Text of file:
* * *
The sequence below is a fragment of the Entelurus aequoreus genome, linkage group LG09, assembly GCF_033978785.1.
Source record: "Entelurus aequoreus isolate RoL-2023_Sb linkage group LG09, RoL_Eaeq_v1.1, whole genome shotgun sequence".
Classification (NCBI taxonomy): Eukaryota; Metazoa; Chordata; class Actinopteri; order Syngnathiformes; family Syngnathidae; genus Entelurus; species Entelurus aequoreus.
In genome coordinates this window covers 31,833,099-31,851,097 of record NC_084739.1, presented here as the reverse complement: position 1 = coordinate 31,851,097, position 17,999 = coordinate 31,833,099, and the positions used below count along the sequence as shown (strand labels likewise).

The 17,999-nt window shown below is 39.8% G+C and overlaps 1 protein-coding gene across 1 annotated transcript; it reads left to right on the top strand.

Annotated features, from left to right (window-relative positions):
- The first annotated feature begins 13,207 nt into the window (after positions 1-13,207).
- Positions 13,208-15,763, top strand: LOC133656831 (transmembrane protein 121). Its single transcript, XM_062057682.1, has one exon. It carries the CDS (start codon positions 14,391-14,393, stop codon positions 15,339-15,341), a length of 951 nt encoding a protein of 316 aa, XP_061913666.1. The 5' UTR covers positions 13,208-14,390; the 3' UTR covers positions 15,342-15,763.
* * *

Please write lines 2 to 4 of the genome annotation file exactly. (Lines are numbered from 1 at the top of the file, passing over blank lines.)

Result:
Source record: "Entelurus aequoreus isolate RoL-2023_Sb linkage group LG09, RoL_Eaeq_v1.1, whole genome shotgun sequence".
Classification (NCBI taxonomy): Eukaryota; Metazoa; Chordata; class Actinopteri; order Syngnathiformes; family Syngnathidae; genus Entelurus; species Entelurus aequoreus.
In genome coordinates this window covers 31,833,099-31,851,097 of record NC_084739.1, presented here as the reverse complement: position 1 = coordinate 31,851,097, position 17,999 = coordinate 31,833,099, and the positions used below count along the sequence as shown (strand labels likewise).